Current prosthetic hands have also limited sensory feedback. They do not provide tactile or kinesthetic sensation, so the user can only rely on vision while using the prosthesis. Users cannot tell how strongly an object is grasped, or even when contact has been made. By implanting electrodes in the nerves that used to be connected to the lost biological sensors of the hand, researchers can electrically stimulate these nerves in a similar manner as information conveyed by the biological hand. This results in the patient perceiving sensations originating in the new prosthetic hand, as it is equipped with sensors that drive the stimulation of the nerve to deliver such sensations.
One of the most important aspects of this work is that this is the first technology usable in daily life. This means it is not limited to a research laboratory. The Swedish group – Integrum AB and Chalmers University of Technology – have previously demonstrated that control of a sentient prosthesis in daily life was possible in above-elbow amputees using similar technology (video). This was not possible in below-elbow amputees where there are two smaller bones rather than a single larger one as in the upper arm.
This posed several challenges on the development of the implant system. On the other hand, it also presents an opportunity to achieve a more dexterous control of an artificial replacement. This is because many more muscles are available to extract neural commands in below-elbow amputations.
Bones weaken if they are not used (loaded), as commonly happen after amputation. The patient is following a rehabilitation program to regain the strength in her forearm bones to be able to fully load the prosthetic hand. In parallel, she is also relearning how to control her missing hand using virtual reality (video), and in few weeks, she will be using a prosthetic hand with increasing function and sensations in her daily life (video). Two more patients will be implanted with this new generation of prosthetic hands in the upcoming months, in Italy and Sweden.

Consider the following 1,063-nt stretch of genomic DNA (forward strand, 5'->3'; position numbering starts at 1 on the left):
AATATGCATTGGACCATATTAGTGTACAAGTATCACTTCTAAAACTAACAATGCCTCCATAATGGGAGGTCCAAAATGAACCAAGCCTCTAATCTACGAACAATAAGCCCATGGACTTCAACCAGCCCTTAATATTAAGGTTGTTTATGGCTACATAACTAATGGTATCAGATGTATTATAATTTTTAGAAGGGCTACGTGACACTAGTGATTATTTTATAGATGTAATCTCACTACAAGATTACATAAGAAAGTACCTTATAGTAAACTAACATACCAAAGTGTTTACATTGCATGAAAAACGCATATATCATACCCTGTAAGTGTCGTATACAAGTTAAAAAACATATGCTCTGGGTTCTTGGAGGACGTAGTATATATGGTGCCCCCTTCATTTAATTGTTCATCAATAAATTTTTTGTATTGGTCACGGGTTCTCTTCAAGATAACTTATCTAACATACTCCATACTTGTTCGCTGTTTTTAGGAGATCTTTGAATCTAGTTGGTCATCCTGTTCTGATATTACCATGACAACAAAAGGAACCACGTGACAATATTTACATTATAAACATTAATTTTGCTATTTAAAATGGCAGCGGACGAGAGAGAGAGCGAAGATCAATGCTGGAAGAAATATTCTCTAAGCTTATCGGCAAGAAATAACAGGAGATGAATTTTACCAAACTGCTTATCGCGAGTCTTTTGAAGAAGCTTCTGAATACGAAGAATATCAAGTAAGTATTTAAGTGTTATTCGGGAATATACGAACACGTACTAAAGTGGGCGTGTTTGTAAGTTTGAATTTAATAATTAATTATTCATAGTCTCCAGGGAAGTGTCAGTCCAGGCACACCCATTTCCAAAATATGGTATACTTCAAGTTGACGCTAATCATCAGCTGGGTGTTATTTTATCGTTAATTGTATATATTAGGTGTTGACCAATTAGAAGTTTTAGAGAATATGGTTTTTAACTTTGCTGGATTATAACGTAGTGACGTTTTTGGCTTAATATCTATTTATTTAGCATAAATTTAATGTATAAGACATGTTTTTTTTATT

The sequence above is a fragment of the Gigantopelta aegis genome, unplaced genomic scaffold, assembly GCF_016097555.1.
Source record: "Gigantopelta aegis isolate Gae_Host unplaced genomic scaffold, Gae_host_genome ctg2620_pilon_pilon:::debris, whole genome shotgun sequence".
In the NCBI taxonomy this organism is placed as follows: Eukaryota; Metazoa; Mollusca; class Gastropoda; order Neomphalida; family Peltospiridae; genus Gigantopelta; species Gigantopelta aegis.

Many amputees sometimes feel like the limb they lost is still there. For reasons that aren’t fully understood, these phantom limbs are registered as extant limbs by the brain, and may lead to feelings of clenched muscles, itching, burning, and pain.
A new robotic arm harnesses the phenomenon by hijacking the wayward signals that people’s brains try to send to phantom limbs — and using them to control the prosthesis.
With minimal training, two people outfitted with the new robotic arm were able to use it to grab and drop objects by trying to control their phantom limbs, according to research published Thursday in the journal Frontiers in Bioengineering and Biotechnology.
In a video of one of the experiments, a participant uses the robot arm — connected but not attached to their body — to reach up and grab an object and drop it into a bucket.
The robotic arm reads myoelectric signals — it picks up on nerve impulses through the participants’ skin — to determine what the participant is trying to tell their phantom limb to do. The robot arm rotates its wrist, bends its elbow, and is able to grasp just as a biological arm might, albeit more slowly.
Myoelectric readings, the researchers note in their paper, are not the best way to control robotic limbs. They tend to be slower and clunkier than when prostheses are directly connected to a person’s muscles and nerves. But for the sake of demonstrating that their phantom limb-decoder worker, through-the-skin readings did just fine.
The real key here is that these new prosthetic limbs use signals that the brain is already accustomed to sending — should they someday hit the market, people may be able to skip much of the difficult and cumbersome training that accompanies getting accustomed to most prostheses.